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Fergus County Democrat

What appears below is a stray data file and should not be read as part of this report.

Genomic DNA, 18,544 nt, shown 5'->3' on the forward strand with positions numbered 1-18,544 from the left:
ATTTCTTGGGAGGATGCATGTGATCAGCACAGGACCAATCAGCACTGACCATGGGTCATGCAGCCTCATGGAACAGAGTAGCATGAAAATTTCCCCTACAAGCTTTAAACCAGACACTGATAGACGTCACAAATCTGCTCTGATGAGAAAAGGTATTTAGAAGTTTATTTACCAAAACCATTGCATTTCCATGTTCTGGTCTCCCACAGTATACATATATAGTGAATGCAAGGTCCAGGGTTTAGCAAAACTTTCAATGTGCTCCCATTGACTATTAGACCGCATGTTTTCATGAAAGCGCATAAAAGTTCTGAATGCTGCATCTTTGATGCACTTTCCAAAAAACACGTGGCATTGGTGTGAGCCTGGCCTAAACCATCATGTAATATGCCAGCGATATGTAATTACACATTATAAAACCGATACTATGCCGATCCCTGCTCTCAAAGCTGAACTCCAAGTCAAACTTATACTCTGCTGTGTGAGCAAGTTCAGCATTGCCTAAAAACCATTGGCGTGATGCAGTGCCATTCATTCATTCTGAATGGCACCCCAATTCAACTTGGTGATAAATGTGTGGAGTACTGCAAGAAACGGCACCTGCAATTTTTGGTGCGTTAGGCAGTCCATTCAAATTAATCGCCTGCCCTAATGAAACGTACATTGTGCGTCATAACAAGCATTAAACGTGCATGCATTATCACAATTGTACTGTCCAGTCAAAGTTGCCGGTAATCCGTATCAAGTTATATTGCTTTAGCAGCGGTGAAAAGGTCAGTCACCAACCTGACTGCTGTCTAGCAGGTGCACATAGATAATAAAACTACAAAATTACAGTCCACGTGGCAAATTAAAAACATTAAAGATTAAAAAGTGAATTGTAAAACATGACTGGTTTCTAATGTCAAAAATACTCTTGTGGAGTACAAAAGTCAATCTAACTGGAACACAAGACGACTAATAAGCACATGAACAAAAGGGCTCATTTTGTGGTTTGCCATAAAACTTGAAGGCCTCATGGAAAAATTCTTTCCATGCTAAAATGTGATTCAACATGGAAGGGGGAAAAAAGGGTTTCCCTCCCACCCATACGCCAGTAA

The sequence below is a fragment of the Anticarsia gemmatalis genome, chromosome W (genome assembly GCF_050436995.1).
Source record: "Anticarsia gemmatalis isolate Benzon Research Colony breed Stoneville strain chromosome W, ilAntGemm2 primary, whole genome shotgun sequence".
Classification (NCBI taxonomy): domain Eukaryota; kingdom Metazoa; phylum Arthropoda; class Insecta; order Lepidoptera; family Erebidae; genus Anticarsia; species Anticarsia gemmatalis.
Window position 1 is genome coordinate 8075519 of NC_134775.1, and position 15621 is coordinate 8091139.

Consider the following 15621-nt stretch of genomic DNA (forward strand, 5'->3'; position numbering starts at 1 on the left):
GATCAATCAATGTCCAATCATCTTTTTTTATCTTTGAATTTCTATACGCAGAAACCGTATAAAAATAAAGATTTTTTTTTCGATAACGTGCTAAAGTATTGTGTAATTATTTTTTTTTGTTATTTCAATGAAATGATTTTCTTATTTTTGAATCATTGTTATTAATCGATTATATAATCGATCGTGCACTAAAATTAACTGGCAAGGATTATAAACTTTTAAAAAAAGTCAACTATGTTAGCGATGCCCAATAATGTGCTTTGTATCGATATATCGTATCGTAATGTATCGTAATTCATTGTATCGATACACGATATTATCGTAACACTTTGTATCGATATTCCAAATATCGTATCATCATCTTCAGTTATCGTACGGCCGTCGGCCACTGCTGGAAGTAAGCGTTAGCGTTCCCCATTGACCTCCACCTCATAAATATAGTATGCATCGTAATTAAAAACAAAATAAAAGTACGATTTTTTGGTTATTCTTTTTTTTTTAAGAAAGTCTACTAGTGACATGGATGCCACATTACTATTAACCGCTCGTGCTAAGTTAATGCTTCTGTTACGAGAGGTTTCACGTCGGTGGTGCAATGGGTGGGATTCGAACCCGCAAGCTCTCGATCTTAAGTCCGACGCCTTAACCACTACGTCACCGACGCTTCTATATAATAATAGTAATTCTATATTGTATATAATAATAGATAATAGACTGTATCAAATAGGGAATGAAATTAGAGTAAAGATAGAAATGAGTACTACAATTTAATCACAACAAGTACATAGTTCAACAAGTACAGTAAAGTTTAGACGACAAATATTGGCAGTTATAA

The Official Paper of Fergus County Tom Stout, Publisher and Proprietor Entered at the postoffice at Lewis town, Montana, as second-class matter. Subscribers, Notice— In ordering your paper changed to a new address, mention old address also, to insure prompt delivery. Subscribers failing to receive their papers will please notify this office. Make checks and money orders payable to Fergus County Democrat. SUBSCRIPTION: One year.-------------------------------------------------------$2.50 Six months...................................................... 1.25 Three months..................................................... .75 For foreign subscriptions add postage. Lewistown, Mont...................May 21, 1912. THE STRENGTH OF WILSON. While the political fortunes of Woodrow Wilson, candidate for the democratic nomination for president, have not been prospering greatly of late, the supporters of the New Jer sey executive have by no means aban doned hope. They still hold that the former college president lias the best show and adduce reasons for so be lieving. At the present time Champ Clark, of Missouri, has a big lead over Wil son and all other candidates in the number of delegates actually chosen and instructed. The speaker has run Roosevelt a close second for success i n states with preference primaries. Unquestionably, lie will enter the Baltimore convention with a larger following than any other man. But he will not have nearly enough to en able him to win. Whether or not he will be able to swing the required number over to his side is a matter for serious debate. This paper does not believe that lie will. The Wilson candidacy has been se verely handicapped by a lack of nec essary campaign funds. The Wilson treasury lias been flat busted ever since tlie campaign opened. The re verse lias been t lie case with the Clark treasury. Hearst has contributed large sums. Other wealthy men who are behind the Missourian have come through with substantial donations. This lias been greatly to the advan tage of the Missourian. In this day and age, money is what makes the mare go, politically speaking. The hopes of the Wilson supporters lie in this: The New Jersey executive is the second choice of fully seventy five per cent of the delegates thus far chosen. If Clark fails, the delegates from Illinois, Massachusetts, Connecti cut, Kansas, California, Maryland, Ne braska and even Missouri are ready to go to Wilson. The Democrat gets this information through a letter from one of the delegates-at-large from a state farther east, a man who is in close personal touch with the democratic situation in the states mentioned. He adds that a large majority of the dele gates from New York, although unin structed and who will probably be for Gaynor on the first ballot, will even tually vote for Wilson. The same may be said for the southern delegates, who are pledged to Underwood. It will require several ballots to de termine the actual strength of the var ious candidates before the Baltimore convention. Once the stampede is started toward Wilson, there will be no stopping it. Those who are in closest touch with the sentiment which prevails among the great mass of voters in the country know that the collegian is the strongest man that the democrats can nominate. He of all the men mentioned thus far can secure the hearty support of the mil lions of dissatisfied progressive re publicans in case Taft is nominated. He also, more than any other man, can command the votes of the vast numbers who do not approve of the madcap antics of Roosevelt in the event that worthy should, by chance, capture the republican nomination. This paper has no intention of de tracting in the least from the great campaign which Champ Clark is mak ing. His decisive victories in a num ber of states are splendid tributes to his high standing as a statesman. If nominated, we shall be glad to lend him the most loyal support. There is no man whom we should rather see elected president of this nation. But we do not believe that he will make as good a race as his equally talented opponent, Governor Wilson, and, tor that reason, we hope to see the New Jersey man made the choice of the Baltimore convention. LA FOLLETTE'S STORY. We have been reading with more than ordinary interest the "Autobi ography of LaFollette," which has been running for several months in the American Magazine. It is a story of absorbing interest, a most inspiring tale of the victory of one man fight ing against great odds for the common good. The latest chapter tells of the final victory against the old machine in Wisconsin. It was an epic struggle, but once the people were aroused, there was no stopping them. Once they became convinced of LaFollette's sincerity and good judgment, they stood behind him and enabled him to put into effect his marvelous railroad legislation, his insurance, primary, public utilities bills. When these bills were before the legislature, the representative of the great interests affected made the usual cry about driving capital out of the state, tearing down industries, producing a stagnation of business and adduced all of the other myriad specious objections such as are ever interposed when the people would hare an inning. Despite these predic tions of sure and certain calamities, the reform measures were placed on the statute books and Governor La Follette saw to it that men who would strictly enforce them were placed in charge. Note the result: Wisconsin is to day not only the best governed, but one of the most prosperous states in dustrially in the Union. Capital did not leave the state, but, on the other hand, has poured in steadily. Indus tries were not torn down, but new en terprises sprung up as if by magic. Railway earnings increased, bank failures have become practically un known and some of the strongest in surance companies in the world have been built up under the restrictive laws of the Badger state. What LaFollette did in Wisconsin, he would do in the nation. He would abolish graft and special prvilege. He would equalize the burdens of taxa tion, it matters not in what round about way those burdens may be im in government and make the great and small alike bear their propor tionate share of the expenses of run ning the government. LaFollette is meeting with the same sort of opposition in the nation that he met with when he started his crusade for popular government in Wisconsin. He is made the target for ridicule and calumny. He has to suffer tlie defections of false friends, feel the sting of repeated defeats. But he will win. He may never be presi dent, but the leaven of his great effort is working. The people may desert him for men of the Roosevelt stamp, men who do not deserve to be men tioned in the same day with LaFol lette, but with time will come wisdom; and with wisdom, action. Although he is of opposite political faith, this paper hails Robert Marion LaFollette as one of the two greatest modern apostles of public good, one of tlie two men whose place in his toiy shall not depend upon the bauble of official distinction. And the name of the other is Bryan. DEPENDS ON OHIO. The primary election in the state of Ohio this week will probably have a far-reaching effect on the delibera tions of the republican national con vention. Particularly do the political fortunes of William Howard Taft de pend upon tlie result of the preference voting in iiis own state. A defeat in Ohio will mean the utter collapse of the Taft candidacy. A victory will probably mean iiis renomination. There can be no longer any ques tion of tlie dangers which threaten tlie president. It has been one sad and dreary campaign for the chief executive and his supporters. It has been one rout after another, repudia tion following repudiation. In every state but one, Massachusetts, in which the voters have had the privilege of expressing their choice for a presiden tial candidate, Taft lias suffered de feat. But for the tremendous power which his office gives him in the southern states, Taft would have long since been hopelessly out of the race. Taft has done absolutely nothing to aid Iiis own candidacy. He has piled up mistake upon mistake. He has been the despair of his campaign man agers, a constant source of inspiration and encouragement to his active op ponents. He is utterly lacking in one solitary essential of leadership. He has bunglde things at every turn and, left to his own devices and initiative, would present the most sorrowful fig ure in the whole history of American politics. Taft can be nominated, but that does not say that he will be. He has back of him the necessary machinery, the organization who can make or unmake delegates to the national con vention. It is merely a question of whether or not they will dare. The failure of Taft does not neces sarily imply that Roosevelt will suc ceed. It is more than likely that if the president goes down to defeat he will have illustrious company in the person of the gentleman who con tributed largely to that sad result. In such an event the dark horse brigade would be trotted out and the least ob jectionable (to Wall Street) from the bunch picked out to lead the forlorn hope this year. It might be Hughes Cummins or some man not now prominently before the public as a candidate or a near-candidate. In the meanwhile, the nation will await the news from Ohio. In the Buckeye state a presidential candi date is being made or unmade today. posed. He would introduce efficiency CROOKED LOCATORS. A large number of homesteaders who have come to this city during the past year and located on government land are complaining bitterly of the fraud practiced on them by irrespon sible and crooked land locators. In one instance, which was brought to the notice of this paper yesterday, a man from Butte was located last win ter by a curbstone locator here, to whom he paid the sum of $50. The land which the alleged locator showed the homesteader was a beautiful tract and he congratulated himself on the rare bargain he was getting. A little further investigation, made recently, shattered the fond hopes of the Butte man. The tract of land up on which he was actually located Is some distance from that which he was shown. The latter tract belongs to the state and is not subject to location under any of tne government acts The man from Butte tried to get his fifty dollars back, but has been unable to do so up to the present time. Be ing a poor man, he is unable to take the vigorous steps which one in a bet ter position, financially, might take. The Lewistown Commercal club has taken up this matter and will en deavor to do away with the crooked locator. The men who are doing this sort of work are pretty generally known. They are bringing discredit on the city and the country and it Is clearly a part of tne commercial club's duty to take some action. There are large acreages of good land in this county yet open for entry under the various land laws. It is the intent of the government that this land shall fall into the hands of peo ple who need it and are willing to make their homes on it. It Is this character of citizens who, eventually, will add immeasurably to the ad vancement and prosperity of the county. They are entitled to the pro tection of the community against the sharks who iniest the locating busi ness. 'ihere are a number of thor oughly reliable locators in the city. Every good citizen should take it up on himself to direct prospective home seekers to some one of these reliable locators whenever the opportunity af fords. REFORM IS COMING. Certainly progress is being made by the people in their efforts to have the reins of government returned to their hands. A most decisive bat tle fought and won for the people's rule was the passage by the lower house of congress last Monday of a resolution providing for the submis sion *o the various states of the Union of a constitutional amendment pro viding for tlie direct election of United States senators. It was just eigaty-seven years ago that the first battle for this reform in the fundamental law of our land was made. It lias been to the front al most continuously ever since. It re-1 mained for tlie rise of the giant cor-| porations of the past decade with their greedy assumption of political power to frighten the upper branch of! congress to grant, grudgingly, what the people have so insistently demanded for more than three-quarters of a cen tury. The resolution as finally passed does not meet with the approval of all. No man ever trod the earth who could draw a bill which would be called perfect by the four hundred odd men who comprise our national legislative body. So long as we have Heyburns and Baileys and Penroses just, so long will we have men in con gress who will ever seek to thwart the desires of the people. Tlie objection this time came large ly from southern members of con gress, who object to a provision in tlie resolution which, they say, tramples rudely upon the ancient and sacred doctrine of state's right. These men are living in the past. That question was settled at the cost of a million lives and billions in money more than fifty years ago. The entire matter is now up to the various states of the union. It must be ratified by the legislatures of two thirds of the states. It is more than probable that the required number of legislatures will act favorably on the resolution next winter, and at the elec tion two years hence it should be in effect. It was a long time coming, but none tlie less welcome, especially as events of the past ten years have so intensely emphasized the necessity of .such a reform in our government. Tlie people of Montana are in a rail way to have their curiosity satisfied on one or two important points pro vided U. S. Senator Joseph M. Dixon and State Senator Edward Donlan will only answer the questions propounded by and to each other. State Senator Donlan desires to know how it is that U. S. Senator Dixon has succeeded in acquiring a fortune of a quarter of a million dollars on a salary of $7,500 per year, said salary schedule hav ing been in effect for but six years. In turn, U. S. Senator Dixon desires to ascertain how State Senator Ed ward Donlan has acquired a fortune estimated at one million dollars while giving the major portion of his time to state politics at the munificent salary of $ 60 u every two years. That's the sort of financiering that a lot of hard-working people in this state would like to get hep to. It has such lucrative occupations as gold mining, running a country newspaper, selling prunes and dabbling in real estate beaten a city block and then some. Al though neither of these distinguished gentlemen and loyal servants of the people has deigned to answer the query propounded by the other, it is just possible that both have dropped a hint of the real answer by accusing each other of intimate relationships, politically, with a certain large cor poration which does business in this state. _ President Taft rises to inquire what in blazes would become of this na tion if Terrible Teddy, who is voci ferously shouting that he is the guar dian of the sacred palladium of our liberties, should, through tlie untimely interposition of fate, kick the bucket. This pertinent query brings to mind the fable of the big business man and his life-wire manager. The manager desired a raise in wages. In present ing his request to his employed, the 1 . w. manager asked if it were not a fact that but for him the business would go to smash. The business man replied that his manager was a very necessary adjunct to the estab lishment. But after ruminating for a moment, the business man was struck with an idea. "I have just been won dering, George, what would happen If you were to die," he said to the man ager. The subordinate was compelled to admit that in such an unfortunate event the business would probably manage to get along some way or oth er. "Then," said the proprietor, "you may just consider yourself dead, George." We never cared much for a welcher. The Amalgamated Copper company now admits that it invested several large bundles of kale in one United States senator and is wailing, not only because they have' received no inter est on tne outlay of good, cold cash, but because the principal also appears to have been lost. While not desir ing to assume the thankless role of adviser to the astute managers of the Amalgamated, we do feel inclined to suggest that there will be infinitely less cause for complaint if they will use their surplus cash in the future for such incidentals as smelters, safety appliances for miners and pow er plants, rather than for United States senators. As a matter of fact, the people of this state stand ready, not to say anxious, at any time to re lieve the giant corporation of the onerous burden of electing senators, providing, of course, the gentlemen at the head of the Amalgamated would be willing to assent to such an ar rangement. Missoulian: Of all the men who spoke before the convention, there was none with more force, more self possession, more quiet dignity ana, withal, the ability and willingness to fight, than Judge Cheadle, of Fergus county, the commander-in-chief of the progressives. It was Judge Cheadle who brought to the attention of the convention just what had been done in the credentials committee to stifle progressive sentiment and to curtail progressive power. Judge Cheadle ex plained that his motions had not been recognized, that he and his side had not been given tne common courtesy of being allowed to state its cause, even that it had been refused tne right to take evidence before the com mittee. Judge Cheadle did not resort to abuse or ranting oratory in his ex planations to the convention. His was a quiet, forceful way that was really charmingly simple. Of all the men in and before the convention, he was most a man. With two favorite sons, Harmon and Taft, in the ring and both of them predestined losers, the voters of Ohio are squarely up against the proposi tion today of home pride versus the band wagon. It looks very much as if the Buckeyes intend to tumble into said band wagon and let home pride shift for herself. Some lexicographer who contem plates the publication of a new dic tionary of cuss words, will have only to refer to the speeches made by the two candidates for the republican presidential nomination during the past six weeks to find all of the avail able material for such a volume. The republican delegation from Fergus county ought now to be in a position to give expert testimony on the subject of steam rollers. They have flattened and been flattened, so should know exactly what both pro cesses are like. The republicans of Missoula county turned down a United States senator in favor of a state senator on the theory of choosing the lessor of two evils. Topics in Brief. The Massachusetts voters "meant well, but meant well feebly."—Boston Traveler. Senator William Alden Smith has not yet been subpenaed by Lord Mer sey.—Philadelphia Record. Tlie Democratic party is at last in line for congratulations on the fact that it has no ex-president.—St. Louis Times. In Georgia convicts get thirty days' vacation each year for good behavior. That is more than honest men get up north.—Philadelphia Inquirer. "Roosevelt says that if he is beaten this year he will run again." This ap pears to complete the colonel's an nexation of Bryan's policies.—New York Evening Post. Still, it isn't so bad if you'll just average it with what Will and Theo dore were saying about each other in the pre-convention campaign of four years ago.—Newark Evening News. "Opportunity is knocking at the door of the Democratic party," says an exchange. But there is so much knocking going on inside the door that "Opportunity" may not be heard.— Cleveland Leader. We are enabled to make the ex clusive announcement that the report that Senator William Alden Smith has been offered the chair of navigation at the Annapolis Naval Academy is premature.—Washington Post. There is a suspicion that a judge of the Commerce Court was too com mercial.—Philadelphia Record. It must be admitted, however, that the American type of presidential pr> mary is better than the Mexican. Boston Traveler. The world hopes that the peace movement in Mexico will not produce two new rebel chiefs for each one pacified.—St. Louis Globe-Democrat. The nomination of Charles E. Hughes for president would be one form of the recall of judges to which Mr. Roosevelt would hardly subscribe. —New York Evening Post. When the campaign is over, the fighting qualities of T. R. might be utilized to good advantage by putting him in charge of the movement to swat the fly.—Kansas City Journal Every time we print one of our thoughtful editorials on the virtue of modesty, some earnest progressive threatens to stop his subscription if we don't quit our brutal attacks on Coloflel Roosevelt.—Columbus (Ohio) State Journal. Upon the door of the stateroom which Mr. Ismay occupied after he had been received on board the Car pathia was fastened a card bearing the inscription: "Please Don't Knock. Mr. Ismay should have saved the card. —Chicago Record-Herald. —Chicago Record-Herald. Winter Wheat Crop. The area in the northwest where winter wheat is safe without artificial protection of some kind has not yet been definitely determined. It has been determined, however, that it is ordinarily unsafe to sow it without protection of some kind in all of North Dakota and in much of South Dakota, especially. the eastern and northern portions of the same. It is also probable that it is unsafe to sow winter wheat on the eastern rim of Montana without some protec tion. Just where that hazard is pres , ent is not yet definitely known, ■but it is worthy of careful attention EMPIRE BANK S TRUST COMPANY LEWISTOWN, MONTANA Commodious and well arranged offices, am ple resources, and a spirit of accommodation combine to enable this bank to offer excep tional facilities for handling Fergus County business which we solicit and which will be given the personal attention of its officers. FARM LOANS We are prepared to loan money on good farm lands. No red tape. No delay. We loan on patented land or on final certificate List your farm for sale with us. Our eastern office Is in touch with hundreds of prospective purchasers, and we can dispose of your farm quickly. AMERICAN LOAN A INVESTMENT CO. Capital $100,000 Office in First National Bank Building LEWISTOWN, MONTANA PURE DRUGS FpR ---- - Physicians Prescriptions There Is a particular care which has to be exercised In filling physician's prescriptions. Pure drugs and chem icals must be used. We give you this extreme care and the most scientific compounding. If you are re covering from cold, la grippe or pneumonia, we can supply you with the exact drugs which your physician prescribes. WILSON-SEIDEN DRUG CO. Eastman Kodak Agents, LetfistoWn, Montana MAHON-ROBINSON LUMBER CO. We have a Complete Llee of Lumber end Building Material at Prices that are Right. ;; ;; ;; The White Shed Phone 526, First AVe. South on the part of those who grow it. Elsewhere in Montana its growth would seem to be safe when sown without protection. The simplest form of protection is that furnished by stubble. It is also, one of the surest forms of protection. It is simply surprising the influence that a small amount of stubble has on the protection of the wheat. Even in the absence of snow in a cold time it has a beneficient effect on the crop. But to the use of stubble for protec tion there are some objections. In dry areas there may not be enough of moisture to sprout the grain. This will not occur often, but it will some times. Again if the following season should be dry there will not be enough of moisture to grow a big crop. But in such seasons the crop will yield more than the average crop of the spring wheat in the same locality. When wheat is thus drilled in stubble, it should, of course, be in clean stub ble. It should also be in stubble from which the crop has been removed early, so that the wheat may be sown early. In a moist autumn, so moist as to insure early germination, the plan would seem good which would sow large areas of winter wheat thus, and without discing the stubble pre viously to the sowing of the crop. Notice Annual Meeting. Notice is hereby given that the an nual stockholders' meeting of the Castle Butte Telephone company will be held at the Farmers' Institute room at the Court House in Lewistown, Montana, Wednesday, June 12, 1912, at 2 o'clock p. m. F. P. HOUSEL, President. First publication May 21-2t Annual Meeting of Stockholders. Notice is hereby given to all stock holders of the Farmers Elevator Company of Lewistown, that the reg ular annual meeting of stockholders and election of directors of said cor poration will be held in the Farmers' Institute Room in the Court House in Lewistown, Fergus County, Montana, on Saturday, the 1st day of June, 1912, at 1 o'clock p. m., for the pur pose of electing directors of said cor poration for the ensuing year and for the transaction of such other business as may come before the meeting. By order of the Board of Directors. Dated this 7th day of May, 1912. D. C. WALKER, Secretary. First publication May 21-2t Notice to Creditors. Estate Charles S. Akerley, deceased. Notice is hereby given by the under signed, Charlotte Akerley, adminis tratrix of the estate of Charles 8. Akerley, deceased, to the creditors of, and all persons having claims against the said deceased, to exhibit them with the necessary vouchers, within four months after the first publication of this notice, to the said adminis tratrix at her residence at Alton, Fer gus County, Montana, or to Ayers & Marshall, attorneys for said estate, at their office in the Abel Block, in Lew istown, in the County of Fergus. Dated at Lewistown, Montana, May 17th, 1912. CHARLOTTE AKERLEY, Administratrix of the Estate of Charles S. Akerley, Deceased. First publication May 21-4t Everything in loose leaf line at the Democrat Supply Dept.